Clinton Jackson, Nashville, Tennessee- 1976 Olympic team member in the 147 pound division

Amassed a professional record of 25-7 with 19 knockouts. Lost only bid at a title, the USBA Middleweight Championship in 1982 by dropping a 12 round decision to Frank "The Animal" Fletcher.

Charles Walker Jr., Mesa, Arizona- 1976 Olympic team member in the 156 pound division

Only had three recorded professional fights with a final record of 1-2.

Michael Spinks, St. Louis, Missouri- 1976 Olympic team member in the 165 pound division capturing Olympic Gold

Spinks was another standout professional. Losing only one fight in his entire professional career, Spinks not only amassed a 31-1 (21 knockouts), but also captured a world title in two different divisions. Spinks first found success at Light Heavyweight when he captured the WBA crown with a 15 round decision over Eddie Mustafa Muhammad. Spinks defended the title five times before placing the belt on the line in a unification bout with Dwight Qawi the IBF Champion. Spinks walked out the victor and owner of both titles. Spinks defended both belts once before meeting Eddie Davis on February 25, 1984 to become the undisputed Light Heavyweight Champion when he captured the IBF strap via unanimous twelve round decision. After two successful defenses of his undisputed crown, Spinks moved up to the Heavyweight division to take on IBF Heavyweight Champion Larry Holmes, who was considered to be the top fighter in the division. Holmes sported a record of 48-0, one shy of the record set by Rocky Marciano. In what was deemed as the Upset of the Year by Ring Magazine, Spinks out-boxed Holmes over to win a close unanimous decision. Most thought the decision was the wrong one and that powers that be did not want Holmes to tie the record, or break for that matter, the record set by Marciano. This plus the presence of the Marciano family at ringside was considered as a further example that they did not want Holmes to win, and were there as a reminder of that. The two fought a rematch on April 19, 1986 with Spinks once again coming out on top, this time by split decision. Having given up his Light Heavyweight crown after the first Holmes fight, Spinks continued to find success as Heavyweight Champion, defending the title twice (note: the IBF stripped Spinks, but his fight with Gerry Cooney was considered as a World Title fight as Spinks was considered the "People’s Champion") before losing his first, and last professional fight when he was knocked out by "Iron" Mike Tyson in the first round. Spinks began his professional career in 1977 and fought for 11 years, he won his first title at with just 16 pro fights under his belt, and from point on in 1981, Spinks was never without a world title. Not only was Spinks the Heavyweight Champion, he was the first Light Heavyweight to win the Heavyweight crown, though many had attempted the feat before him. In 1994, Spinks was inducted into the International Boxing Hall of Fame.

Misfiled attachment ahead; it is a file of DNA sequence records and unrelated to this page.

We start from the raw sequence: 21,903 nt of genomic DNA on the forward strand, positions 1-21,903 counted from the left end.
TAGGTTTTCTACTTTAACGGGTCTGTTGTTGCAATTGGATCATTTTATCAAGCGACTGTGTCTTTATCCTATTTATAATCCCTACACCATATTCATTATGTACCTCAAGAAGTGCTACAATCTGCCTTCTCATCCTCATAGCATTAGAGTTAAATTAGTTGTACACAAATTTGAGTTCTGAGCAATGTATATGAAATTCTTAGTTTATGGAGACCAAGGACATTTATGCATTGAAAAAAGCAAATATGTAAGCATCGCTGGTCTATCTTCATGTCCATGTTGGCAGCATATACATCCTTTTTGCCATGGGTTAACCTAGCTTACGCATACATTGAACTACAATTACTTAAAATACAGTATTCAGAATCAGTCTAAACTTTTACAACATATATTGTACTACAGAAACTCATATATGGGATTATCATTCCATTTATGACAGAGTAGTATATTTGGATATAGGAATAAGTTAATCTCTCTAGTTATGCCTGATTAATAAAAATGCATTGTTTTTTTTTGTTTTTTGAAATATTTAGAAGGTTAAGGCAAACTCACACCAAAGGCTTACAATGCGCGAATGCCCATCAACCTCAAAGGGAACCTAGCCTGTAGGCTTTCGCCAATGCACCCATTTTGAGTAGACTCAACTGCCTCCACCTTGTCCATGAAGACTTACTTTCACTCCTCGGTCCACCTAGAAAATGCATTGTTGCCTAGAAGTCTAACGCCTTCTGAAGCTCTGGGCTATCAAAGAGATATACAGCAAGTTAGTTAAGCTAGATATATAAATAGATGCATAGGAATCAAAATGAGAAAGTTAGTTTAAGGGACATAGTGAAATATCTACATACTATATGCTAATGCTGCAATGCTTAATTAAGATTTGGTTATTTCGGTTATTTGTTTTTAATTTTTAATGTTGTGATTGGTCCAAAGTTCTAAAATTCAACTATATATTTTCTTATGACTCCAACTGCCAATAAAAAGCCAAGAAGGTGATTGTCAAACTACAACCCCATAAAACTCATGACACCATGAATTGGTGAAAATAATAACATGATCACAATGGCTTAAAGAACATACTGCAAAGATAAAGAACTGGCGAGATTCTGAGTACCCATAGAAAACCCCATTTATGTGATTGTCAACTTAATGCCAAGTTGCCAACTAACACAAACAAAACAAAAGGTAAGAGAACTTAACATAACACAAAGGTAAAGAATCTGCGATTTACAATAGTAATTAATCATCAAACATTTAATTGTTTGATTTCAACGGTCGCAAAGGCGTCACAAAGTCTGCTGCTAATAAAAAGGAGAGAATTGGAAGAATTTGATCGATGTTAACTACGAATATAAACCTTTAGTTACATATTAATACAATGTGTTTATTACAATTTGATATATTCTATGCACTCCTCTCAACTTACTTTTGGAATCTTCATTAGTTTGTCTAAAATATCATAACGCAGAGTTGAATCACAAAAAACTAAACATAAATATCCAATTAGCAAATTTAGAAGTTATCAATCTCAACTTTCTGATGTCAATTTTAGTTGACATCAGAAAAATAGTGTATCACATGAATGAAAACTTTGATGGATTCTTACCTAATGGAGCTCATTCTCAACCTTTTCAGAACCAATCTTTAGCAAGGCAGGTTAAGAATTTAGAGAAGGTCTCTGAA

Leon Spinks, St. Louis, Missouri- 1976 Olympic team member capturing Olympic Gold in the 178 pound division